A year ago Aug. 8, Michael Brown was shot by a police officer in the St Louis suburb of Ferguson. Not quite a year later, a Texas officer escalated a tiny traffic infraction in the exact same reckless way, culminating in police-on-black violence and then the black person’s death.
This time it was a woman, Sandra Bland. She was older and supposedly more sophisticated than Michael Brown: a college graduate who had just interviewed for a job at Prarie View A&M University. Education didn’t help her. It didn’t help her to know her rights. When you’re black and accosted by police–you have no rights.
She considered herself a civil rights activist, in the Black Lives Matter movement. That may be what actually killed her, who knows?
I’m hearing the same kinds of victim blaming that went on with Michael Brown. “Don’t give any lip to a police person,” one person posted. “Giving ‘tude can get one into a lot of grief.”
Sandra Bland herself spoke to that in a post long before she was killed. “In the news that we’ve seen as of late, you could stand there, surrender to the cops, and still be killed.”
What she’s talking about is the ghastly difference between what “responsible behavior” even is between black people and white people. A white driver would never have been pulled over in the first place. The officer was plainly just seeking an excuse to pull her over. Not signaling a lane change? Really? What was his real reason?
But “Don’t be a thug,” people said about Michael Brown. “Don’t give the officer ‘tude,” people say this time.
It’s a perfect example of the very different rules white people and black people live under. A classic case of what’s wrong with the “level playing field” fallacy. Sandra Bland, some say, is responsible for their own death. Why? She didn’t obey rules white people ignore with impunity. Then she didn’t “properly” control her frustration while being punished under such unspoken rules.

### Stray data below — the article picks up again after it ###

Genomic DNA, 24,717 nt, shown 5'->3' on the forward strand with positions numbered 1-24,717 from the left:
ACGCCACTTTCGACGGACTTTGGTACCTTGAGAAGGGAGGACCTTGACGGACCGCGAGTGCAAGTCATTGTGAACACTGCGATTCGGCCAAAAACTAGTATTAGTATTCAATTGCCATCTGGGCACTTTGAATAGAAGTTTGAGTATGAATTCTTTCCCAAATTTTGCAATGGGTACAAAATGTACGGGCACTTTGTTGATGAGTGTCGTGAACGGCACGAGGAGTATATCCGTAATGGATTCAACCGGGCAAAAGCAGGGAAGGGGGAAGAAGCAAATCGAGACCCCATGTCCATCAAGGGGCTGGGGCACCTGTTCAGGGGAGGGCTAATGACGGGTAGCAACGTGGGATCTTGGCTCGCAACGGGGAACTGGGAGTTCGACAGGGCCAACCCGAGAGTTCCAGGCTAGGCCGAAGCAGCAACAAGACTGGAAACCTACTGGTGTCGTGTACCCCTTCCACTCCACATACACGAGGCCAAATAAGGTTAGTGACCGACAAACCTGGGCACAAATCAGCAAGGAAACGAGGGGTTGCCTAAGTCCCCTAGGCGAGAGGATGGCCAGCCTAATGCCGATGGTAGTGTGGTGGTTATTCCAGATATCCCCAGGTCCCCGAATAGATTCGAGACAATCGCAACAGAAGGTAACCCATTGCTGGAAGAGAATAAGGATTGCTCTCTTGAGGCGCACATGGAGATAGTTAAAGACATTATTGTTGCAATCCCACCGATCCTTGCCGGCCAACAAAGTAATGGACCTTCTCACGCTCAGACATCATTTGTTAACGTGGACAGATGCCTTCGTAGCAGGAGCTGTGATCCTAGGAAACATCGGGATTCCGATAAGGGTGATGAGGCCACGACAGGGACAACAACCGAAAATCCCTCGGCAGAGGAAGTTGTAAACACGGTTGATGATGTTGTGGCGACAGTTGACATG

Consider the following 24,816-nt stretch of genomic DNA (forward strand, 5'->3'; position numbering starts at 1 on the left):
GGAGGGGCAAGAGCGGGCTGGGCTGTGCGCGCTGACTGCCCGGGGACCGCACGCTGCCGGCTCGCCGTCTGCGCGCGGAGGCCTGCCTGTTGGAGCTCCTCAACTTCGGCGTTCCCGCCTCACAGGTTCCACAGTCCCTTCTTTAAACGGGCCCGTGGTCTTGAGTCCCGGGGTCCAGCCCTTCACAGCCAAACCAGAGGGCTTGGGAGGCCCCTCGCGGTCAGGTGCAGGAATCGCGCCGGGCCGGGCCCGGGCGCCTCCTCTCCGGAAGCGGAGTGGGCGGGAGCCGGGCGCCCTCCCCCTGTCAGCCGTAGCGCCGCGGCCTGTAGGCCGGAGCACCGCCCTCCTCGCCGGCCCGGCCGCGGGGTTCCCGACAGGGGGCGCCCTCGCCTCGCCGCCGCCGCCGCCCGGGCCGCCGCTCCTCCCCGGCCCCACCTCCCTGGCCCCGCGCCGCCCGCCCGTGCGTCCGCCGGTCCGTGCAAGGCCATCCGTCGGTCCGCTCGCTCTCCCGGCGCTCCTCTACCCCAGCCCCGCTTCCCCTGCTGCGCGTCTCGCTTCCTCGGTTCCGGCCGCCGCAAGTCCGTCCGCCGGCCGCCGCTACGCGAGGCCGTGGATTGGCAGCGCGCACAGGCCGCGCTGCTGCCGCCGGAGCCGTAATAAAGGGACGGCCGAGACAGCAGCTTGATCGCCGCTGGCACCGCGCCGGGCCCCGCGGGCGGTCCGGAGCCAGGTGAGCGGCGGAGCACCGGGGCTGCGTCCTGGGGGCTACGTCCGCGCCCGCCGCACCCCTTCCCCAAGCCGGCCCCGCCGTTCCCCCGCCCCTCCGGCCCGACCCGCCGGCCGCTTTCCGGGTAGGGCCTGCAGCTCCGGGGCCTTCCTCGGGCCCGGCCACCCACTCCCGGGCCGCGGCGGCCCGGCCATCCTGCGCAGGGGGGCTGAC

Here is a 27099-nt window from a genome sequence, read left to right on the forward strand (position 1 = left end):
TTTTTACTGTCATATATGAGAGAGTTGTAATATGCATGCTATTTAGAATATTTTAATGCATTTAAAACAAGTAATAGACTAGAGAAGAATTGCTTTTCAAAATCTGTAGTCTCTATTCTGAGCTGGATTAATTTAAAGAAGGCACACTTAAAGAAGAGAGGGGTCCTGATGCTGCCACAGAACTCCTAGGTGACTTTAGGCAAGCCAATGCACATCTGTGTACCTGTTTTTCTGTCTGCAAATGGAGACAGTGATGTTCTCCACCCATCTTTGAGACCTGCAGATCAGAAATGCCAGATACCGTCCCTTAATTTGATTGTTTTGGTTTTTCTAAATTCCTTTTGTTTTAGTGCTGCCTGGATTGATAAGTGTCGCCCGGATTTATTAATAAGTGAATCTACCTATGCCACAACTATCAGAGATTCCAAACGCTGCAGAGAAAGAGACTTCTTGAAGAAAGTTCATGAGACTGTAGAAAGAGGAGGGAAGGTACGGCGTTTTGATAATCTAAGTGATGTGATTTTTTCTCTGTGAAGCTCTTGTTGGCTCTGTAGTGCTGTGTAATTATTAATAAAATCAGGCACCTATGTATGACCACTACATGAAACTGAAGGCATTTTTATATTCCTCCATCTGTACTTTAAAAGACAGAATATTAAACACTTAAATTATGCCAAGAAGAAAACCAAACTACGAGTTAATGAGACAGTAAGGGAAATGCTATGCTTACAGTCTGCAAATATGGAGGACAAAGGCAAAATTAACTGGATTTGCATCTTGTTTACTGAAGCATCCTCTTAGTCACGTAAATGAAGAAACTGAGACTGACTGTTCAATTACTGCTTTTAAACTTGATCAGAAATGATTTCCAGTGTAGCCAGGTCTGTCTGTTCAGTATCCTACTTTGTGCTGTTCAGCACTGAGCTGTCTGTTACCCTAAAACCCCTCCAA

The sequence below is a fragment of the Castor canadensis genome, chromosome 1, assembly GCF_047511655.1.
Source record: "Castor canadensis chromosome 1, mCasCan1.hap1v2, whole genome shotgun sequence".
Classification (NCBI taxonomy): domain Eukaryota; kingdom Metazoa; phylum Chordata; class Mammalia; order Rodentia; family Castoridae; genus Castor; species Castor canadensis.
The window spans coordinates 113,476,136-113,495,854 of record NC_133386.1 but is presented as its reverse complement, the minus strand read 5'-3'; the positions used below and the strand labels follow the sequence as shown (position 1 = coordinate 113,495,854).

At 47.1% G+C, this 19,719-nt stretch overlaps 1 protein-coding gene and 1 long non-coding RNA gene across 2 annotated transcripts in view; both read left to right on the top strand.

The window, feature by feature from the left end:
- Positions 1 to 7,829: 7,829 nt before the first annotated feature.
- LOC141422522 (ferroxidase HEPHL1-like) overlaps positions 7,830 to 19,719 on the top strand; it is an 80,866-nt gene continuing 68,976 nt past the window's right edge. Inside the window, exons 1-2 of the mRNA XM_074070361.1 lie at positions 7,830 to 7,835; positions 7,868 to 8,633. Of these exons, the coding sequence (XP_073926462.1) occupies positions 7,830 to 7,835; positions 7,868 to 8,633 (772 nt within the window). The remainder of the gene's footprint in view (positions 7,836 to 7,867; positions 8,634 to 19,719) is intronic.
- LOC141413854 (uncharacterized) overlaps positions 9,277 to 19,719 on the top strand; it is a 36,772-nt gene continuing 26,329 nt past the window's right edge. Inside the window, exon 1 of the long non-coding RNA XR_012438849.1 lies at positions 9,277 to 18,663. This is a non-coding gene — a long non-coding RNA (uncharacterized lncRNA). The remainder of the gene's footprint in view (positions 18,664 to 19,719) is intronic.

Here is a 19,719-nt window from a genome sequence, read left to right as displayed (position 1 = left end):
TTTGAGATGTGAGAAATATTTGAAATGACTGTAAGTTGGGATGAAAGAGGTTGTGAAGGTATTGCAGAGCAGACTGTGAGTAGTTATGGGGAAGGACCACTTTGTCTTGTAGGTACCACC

It’s not even a matter of whether she hanged herself–whether her death was out-and-out murder or pure criminality on a more subtle level. There is just SO much wrong with this picture! When the state takes a person into custody–even for a legitimate reason, which this was not–they are responsible for that person’s safety.
Officials now tell us, Sandra Bland consumed a “large amount” of marijuana in the hours before her death. As though that somehow makes her death acceptable? Where did the marijuana come from? She was given marijuana while in custody in a Waller County, Texas, jail? Really? Whether it was to immobilize her so she could conveniently be lynched–or some slighly less heinous reason–ARE YOU KIDDING ME? She was given marijuana in a jail?
The county authorities say she checked a box on her inlet paperwork, saying she had previously attempted suicide, but elsewhere, indicated “she wasn’t suicidal at present.” ARE YOU KIDDING ME? If a person checks the “ever been suicidal” box on their paperwork, how do large garbage bags get stored in her cell?
Even putting the best possible face on this horror–if you treated–or abandoned–a dog the way the police treated, then abandoned Sandra Bland, you’d be charged for animal cruelty.
Unfortunately, in too many places, cruelty to black people is still official policy.
We need large changes. We’re all part of this. That’s what puts me in Ferguson, Missouri with a few thousand of my closest friends, to oppose police racism. Not really for Michael Brown. Not even for Sandra Bland. But for all of us.